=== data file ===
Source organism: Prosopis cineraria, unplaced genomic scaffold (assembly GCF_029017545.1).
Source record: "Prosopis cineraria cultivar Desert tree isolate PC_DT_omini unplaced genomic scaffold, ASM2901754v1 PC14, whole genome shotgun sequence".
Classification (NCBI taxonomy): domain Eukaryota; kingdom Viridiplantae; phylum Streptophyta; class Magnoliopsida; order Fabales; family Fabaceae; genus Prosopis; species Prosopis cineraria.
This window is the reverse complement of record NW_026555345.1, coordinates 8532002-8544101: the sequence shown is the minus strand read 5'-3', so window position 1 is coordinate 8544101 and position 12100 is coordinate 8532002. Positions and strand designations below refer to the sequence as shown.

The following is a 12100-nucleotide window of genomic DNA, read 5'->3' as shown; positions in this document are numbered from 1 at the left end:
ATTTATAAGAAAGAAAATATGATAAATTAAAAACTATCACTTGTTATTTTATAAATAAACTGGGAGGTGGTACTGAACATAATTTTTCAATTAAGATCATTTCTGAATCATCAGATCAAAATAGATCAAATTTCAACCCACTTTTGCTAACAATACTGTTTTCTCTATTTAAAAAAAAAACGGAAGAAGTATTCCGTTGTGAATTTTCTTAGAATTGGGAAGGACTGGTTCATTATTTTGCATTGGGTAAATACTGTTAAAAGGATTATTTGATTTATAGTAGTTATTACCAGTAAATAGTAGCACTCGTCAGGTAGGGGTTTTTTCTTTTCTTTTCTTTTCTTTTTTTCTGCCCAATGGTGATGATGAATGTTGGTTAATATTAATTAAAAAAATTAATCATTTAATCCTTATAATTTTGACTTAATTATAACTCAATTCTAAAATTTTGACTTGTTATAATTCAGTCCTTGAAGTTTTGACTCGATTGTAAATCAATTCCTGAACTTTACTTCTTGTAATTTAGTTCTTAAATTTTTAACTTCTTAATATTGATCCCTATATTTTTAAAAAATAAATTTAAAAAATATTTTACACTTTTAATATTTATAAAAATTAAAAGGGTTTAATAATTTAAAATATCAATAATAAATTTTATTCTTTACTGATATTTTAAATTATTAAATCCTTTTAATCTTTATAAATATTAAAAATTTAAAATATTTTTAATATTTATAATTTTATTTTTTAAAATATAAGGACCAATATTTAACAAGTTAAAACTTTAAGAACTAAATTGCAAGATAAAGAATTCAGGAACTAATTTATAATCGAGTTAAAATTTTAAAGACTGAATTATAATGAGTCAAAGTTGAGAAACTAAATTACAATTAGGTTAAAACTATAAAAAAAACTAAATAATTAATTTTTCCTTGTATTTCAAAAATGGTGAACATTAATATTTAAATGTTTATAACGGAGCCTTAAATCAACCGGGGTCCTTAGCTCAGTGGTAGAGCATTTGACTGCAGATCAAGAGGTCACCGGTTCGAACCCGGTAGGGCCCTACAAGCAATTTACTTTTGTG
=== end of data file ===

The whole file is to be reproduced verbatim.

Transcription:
Source organism: Prosopis cineraria, unplaced genomic scaffold (assembly GCF_029017545.1).
Source record: "Prosopis cineraria cultivar Desert tree isolate PC_DT_omini unplaced genomic scaffold, ASM2901754v1 PC14, whole genome shotgun sequence".
Classification (NCBI taxonomy): domain Eukaryota; kingdom Viridiplantae; phylum Streptophyta; class Magnoliopsida; order Fabales; family Fabaceae; genus Prosopis; species Prosopis cineraria.
This window is the reverse complement of record NW_026555345.1, coordinates 8532002-8544101: the sequence shown is the minus strand read 5'-3', so window position 1 is coordinate 8544101 and position 12100 is coordinate 8532002. Positions and strand designations below refer to the sequence as shown.

The following is a 12100-nucleotide window of genomic DNA, read 5'->3' as shown; positions in this document are numbered from 1 at the left end:
ATTTATAAGAAAGAAAATATGATAAATTAAAAACTATCACTTGTTATTTTATAAATAAACTGGGAGGTGGTACTGAACATAATTTTTCAATTAAGATCATTTCTGAATCATCAGATCAAAATAGATCAAATTTCAACCCACTTTTGCTAACAATACTGTTTTCTCTATTTAAAAAAAAAACGGAAGAAGTATTCCGTTGTGAATTTTCTTAGAATTGGGAAGGACTGGTTCATTATTTTGCATTGGGTAAATACTGTTAAAAGGATTATTTGATTTATAGTAGTTATTACCAGTAAATAGTAGCACTCGTCAGGTAGGGGTTTTTTCTTTTCTTTTCTTTTCTTTTTTTCTGCCCAATGGTGATGATGAATGTTGGTTAATATTAATTAAAAAAATTAATCATTTAATCCTTATAATTTTGACTTAATTATAACTCAATTCTAAAATTTTGACTTGTTATAATTCAGTCCTTGAAGTTTTGACTCGATTGTAAATCAATTCCTGAACTTTACTTCTTGTAATTTAGTTCTTAAATTTTTAACTTCTTAATATTGATCCCTATATTTTTAAAAAATAAATTTAAAAAATATTTTACACTTTTAATATTTATAAAAATTAAAAGGGTTTAATAATTTAAAATATCAATAATAAATTTTATTCTTTACTGATATTTTAAATTATTAAATCCTTTTAATCTTTATAAATATTAAAAATTTAAAATATTTTTAATATTTATAATTTTATTTTTTAAAATATAAGGACCAATATTTAACAAGTTAAAACTTTAAGAACTAAATTGCAAGATAAAGAATTCAGGAACTAATTTATAATCGAGTTAAAATTTTAAAGACTGAATTATAATGAGTCAAAGTTGAGAAACTAAATTACAATTAGGTTAAAACTATAAAAAAAACTAAATAATTAATTTTTCCTTGTATTTCAAAAATGGTGAACATTAATATTTAAATGTTTATAACGGAGCCTTAAATCAACCGGGGTCCTTAGCTCAGTGGTAGAGCATTTGACTGCAGATCAAGAGGTCACCGGTTCGAACCCGGTAGGGCCCTACAAGCAATTTACTTTTGTG